with suspected osteomyelitis or septic arthritis and found that iatrogenic soft tissue and bone edema related to recent surgery in children with suspected osteomyelitis or septic arthritis has minimal effect on diagnostic accuracy of MRI (108). Spiegel et al. (109) at Children’s Hospital of Philadelphia evaluated the usefulness of MRI as a routine follow-up test used to assess surgical treatment of musculoskeletal infection and noted that if patients’ clinical course was unremarkable, MRI did not add clinically significant additional information. From these two studies, we can conclude that if patients demonstrate clinical improvement with treatment, then routine follow-up MRI is not necessary, but if the treatment course is complicated by clinical evidence of persistent or recurrent infection, then MRI can provide helpful, reliable information that is not degraded by previous surgery.
of the process, then technetium bone scintigraphy is an appropriate next imaging study (Fig. 12-4). If additional imaging is needed to establish a diagnosis or characterize a pathologic process once the process has been localized, then MRI is the imaging study of choice to provide maximal information about the bone and soft-tissue pathology. For straightforward musculoskeletal infection in the appendicular skeleton, MRI is often not necessary; but for patients whose history, examination, laboratory evaluation, and plain film radiographs are not concordant, or for patients with suspected infection of the pelvis or axial skeleton, MRI is a very helpful imaging study.
TABLE 12-1 Synovial Fluid Analysis
had a cell count of >50,000 per mL. Brucella melitensis was recovered from the synovial fluid culture in all patients (119).
thought to be a postinfectious arthritis. Both may present with a history of a few to several days of hip pain and with limp progressing to the inability to walk. The physical signs are similar in both, with limited and painful internal rotation, abduction, and extension. A longer history of symptoms, with cyclic improvement and worsening, suggests toxic synovitis. The pain is usually worse and the motion more restricted in septic arthritis.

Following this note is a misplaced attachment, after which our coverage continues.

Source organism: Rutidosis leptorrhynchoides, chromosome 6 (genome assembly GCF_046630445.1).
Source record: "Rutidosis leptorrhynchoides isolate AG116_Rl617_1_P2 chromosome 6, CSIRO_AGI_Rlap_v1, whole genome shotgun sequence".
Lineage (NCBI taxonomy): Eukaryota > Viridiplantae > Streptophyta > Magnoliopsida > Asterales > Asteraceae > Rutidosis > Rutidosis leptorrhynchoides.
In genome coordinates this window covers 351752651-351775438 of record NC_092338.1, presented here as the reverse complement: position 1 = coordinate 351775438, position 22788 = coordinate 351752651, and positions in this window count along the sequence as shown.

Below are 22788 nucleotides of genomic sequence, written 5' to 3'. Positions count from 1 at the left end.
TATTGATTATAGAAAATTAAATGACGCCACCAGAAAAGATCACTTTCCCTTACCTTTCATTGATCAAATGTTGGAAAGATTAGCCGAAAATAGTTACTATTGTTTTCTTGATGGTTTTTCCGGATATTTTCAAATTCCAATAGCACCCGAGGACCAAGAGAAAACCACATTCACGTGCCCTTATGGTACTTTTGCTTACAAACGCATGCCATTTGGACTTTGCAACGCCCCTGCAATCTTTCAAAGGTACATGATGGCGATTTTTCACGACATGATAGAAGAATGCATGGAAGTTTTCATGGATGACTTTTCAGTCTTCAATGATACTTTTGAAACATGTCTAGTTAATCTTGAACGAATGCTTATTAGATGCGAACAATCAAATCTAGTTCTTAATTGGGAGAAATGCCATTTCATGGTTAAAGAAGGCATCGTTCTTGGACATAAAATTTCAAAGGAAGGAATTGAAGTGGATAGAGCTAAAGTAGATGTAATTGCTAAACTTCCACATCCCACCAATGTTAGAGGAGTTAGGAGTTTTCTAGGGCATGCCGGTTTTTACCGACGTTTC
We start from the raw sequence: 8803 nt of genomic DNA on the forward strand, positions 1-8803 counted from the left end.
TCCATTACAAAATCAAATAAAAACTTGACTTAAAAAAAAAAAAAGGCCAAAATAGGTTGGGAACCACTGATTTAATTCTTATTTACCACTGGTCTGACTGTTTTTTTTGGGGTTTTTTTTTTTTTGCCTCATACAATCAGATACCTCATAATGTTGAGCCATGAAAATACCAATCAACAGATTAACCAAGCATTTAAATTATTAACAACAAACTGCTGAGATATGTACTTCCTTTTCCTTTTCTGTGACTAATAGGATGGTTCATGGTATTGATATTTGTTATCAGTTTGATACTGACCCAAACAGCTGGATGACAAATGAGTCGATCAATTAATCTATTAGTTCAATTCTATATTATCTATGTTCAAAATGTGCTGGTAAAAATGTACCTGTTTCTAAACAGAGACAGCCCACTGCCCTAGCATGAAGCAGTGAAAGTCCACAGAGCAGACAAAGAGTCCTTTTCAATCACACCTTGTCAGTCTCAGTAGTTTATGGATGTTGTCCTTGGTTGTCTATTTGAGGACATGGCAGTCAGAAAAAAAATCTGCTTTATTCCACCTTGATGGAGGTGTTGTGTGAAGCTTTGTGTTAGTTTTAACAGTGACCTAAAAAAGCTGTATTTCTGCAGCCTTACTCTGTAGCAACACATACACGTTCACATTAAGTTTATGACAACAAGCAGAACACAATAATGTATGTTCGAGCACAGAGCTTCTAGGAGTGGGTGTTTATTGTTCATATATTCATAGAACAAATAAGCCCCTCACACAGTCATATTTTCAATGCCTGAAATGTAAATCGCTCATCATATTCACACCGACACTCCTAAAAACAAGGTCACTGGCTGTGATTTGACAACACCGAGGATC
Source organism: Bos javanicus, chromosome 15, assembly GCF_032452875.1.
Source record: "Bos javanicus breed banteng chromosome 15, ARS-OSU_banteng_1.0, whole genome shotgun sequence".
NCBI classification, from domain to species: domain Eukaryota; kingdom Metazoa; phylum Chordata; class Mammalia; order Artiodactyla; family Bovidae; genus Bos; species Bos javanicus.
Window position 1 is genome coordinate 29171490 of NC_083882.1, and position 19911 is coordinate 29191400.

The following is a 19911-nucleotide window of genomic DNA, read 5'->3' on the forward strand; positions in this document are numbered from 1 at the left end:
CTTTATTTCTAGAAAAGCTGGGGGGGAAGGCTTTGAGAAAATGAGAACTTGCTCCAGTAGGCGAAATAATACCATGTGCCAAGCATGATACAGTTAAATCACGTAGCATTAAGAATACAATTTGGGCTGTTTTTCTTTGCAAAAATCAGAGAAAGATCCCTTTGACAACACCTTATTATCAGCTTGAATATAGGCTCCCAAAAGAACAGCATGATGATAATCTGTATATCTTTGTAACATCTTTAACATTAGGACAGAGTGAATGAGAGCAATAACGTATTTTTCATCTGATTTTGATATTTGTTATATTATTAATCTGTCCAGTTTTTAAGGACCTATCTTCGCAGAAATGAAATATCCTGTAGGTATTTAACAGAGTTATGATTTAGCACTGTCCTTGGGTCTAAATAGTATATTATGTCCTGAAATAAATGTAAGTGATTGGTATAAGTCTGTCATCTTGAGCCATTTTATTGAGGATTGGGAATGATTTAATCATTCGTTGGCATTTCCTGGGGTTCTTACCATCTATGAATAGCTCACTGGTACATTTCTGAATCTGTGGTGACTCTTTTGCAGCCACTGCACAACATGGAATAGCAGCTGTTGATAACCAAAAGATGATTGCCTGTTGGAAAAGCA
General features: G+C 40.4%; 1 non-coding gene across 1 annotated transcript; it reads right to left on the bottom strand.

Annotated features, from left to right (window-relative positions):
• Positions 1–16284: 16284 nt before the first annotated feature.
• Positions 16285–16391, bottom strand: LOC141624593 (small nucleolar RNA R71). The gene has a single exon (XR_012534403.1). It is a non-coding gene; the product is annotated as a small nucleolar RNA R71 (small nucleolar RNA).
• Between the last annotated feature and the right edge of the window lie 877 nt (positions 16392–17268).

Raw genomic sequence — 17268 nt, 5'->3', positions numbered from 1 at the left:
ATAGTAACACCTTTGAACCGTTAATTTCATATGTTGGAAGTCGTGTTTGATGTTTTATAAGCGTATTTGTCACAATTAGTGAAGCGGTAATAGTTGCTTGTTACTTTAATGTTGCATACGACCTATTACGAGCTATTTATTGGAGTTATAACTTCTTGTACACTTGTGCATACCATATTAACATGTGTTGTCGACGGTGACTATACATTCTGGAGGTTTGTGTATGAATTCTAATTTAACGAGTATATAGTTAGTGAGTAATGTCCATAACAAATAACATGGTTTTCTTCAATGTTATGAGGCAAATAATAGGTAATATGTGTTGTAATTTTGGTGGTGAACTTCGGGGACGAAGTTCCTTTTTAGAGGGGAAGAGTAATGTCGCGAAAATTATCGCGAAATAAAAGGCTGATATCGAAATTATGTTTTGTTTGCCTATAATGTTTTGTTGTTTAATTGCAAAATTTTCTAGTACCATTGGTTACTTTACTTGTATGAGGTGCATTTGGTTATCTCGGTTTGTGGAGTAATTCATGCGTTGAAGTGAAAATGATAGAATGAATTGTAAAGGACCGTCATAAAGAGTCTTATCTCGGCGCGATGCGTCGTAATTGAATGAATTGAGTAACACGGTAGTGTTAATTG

TABLE 12-2 Empiric Antibiotic Treatment Recommendations for Musculoskeletal Infection
appropriate intravenous antibiotic. Similar to the antibiotic treatment of septic arthritis, the administration route and the duration of treatment of AHO are controversial and depend upon the clinical situation of each patient. At one time, nearly all children with AHO were routinely treated with 6 weeks of intravenous antibiotics as a hospital inpatient. Over the last two decades, several trends have developed: (a) treatment has moved from inpatient to an outpatient setting and (b) treatment has shifted from entirely parenteral to a parenteral then oral antibiotic regimen. Intravenous therapy is initiated in the hospital setting, but once therapeutic response to treatment is confirmed, conversion to oral antibiotic treatment is made and continued on an outpatient basis.
TABLE 12-3 Antibiotics Commonly Used in the Treatment of Bone and Joint Sepsis
necrotic sequestrum. A valuable general treatment principle is to aggressively debride the necrotic sequestrum but to leave in place the viable involucrum.
1. Recurrent/persistent infection despite a course of reasonable and appropriate treatment
2. Extensive chronic infection that cannot be completely débrided surgically
3. Extensive osseous defects and dead space to be treated by delayed bone grafting (Fig. 12-7)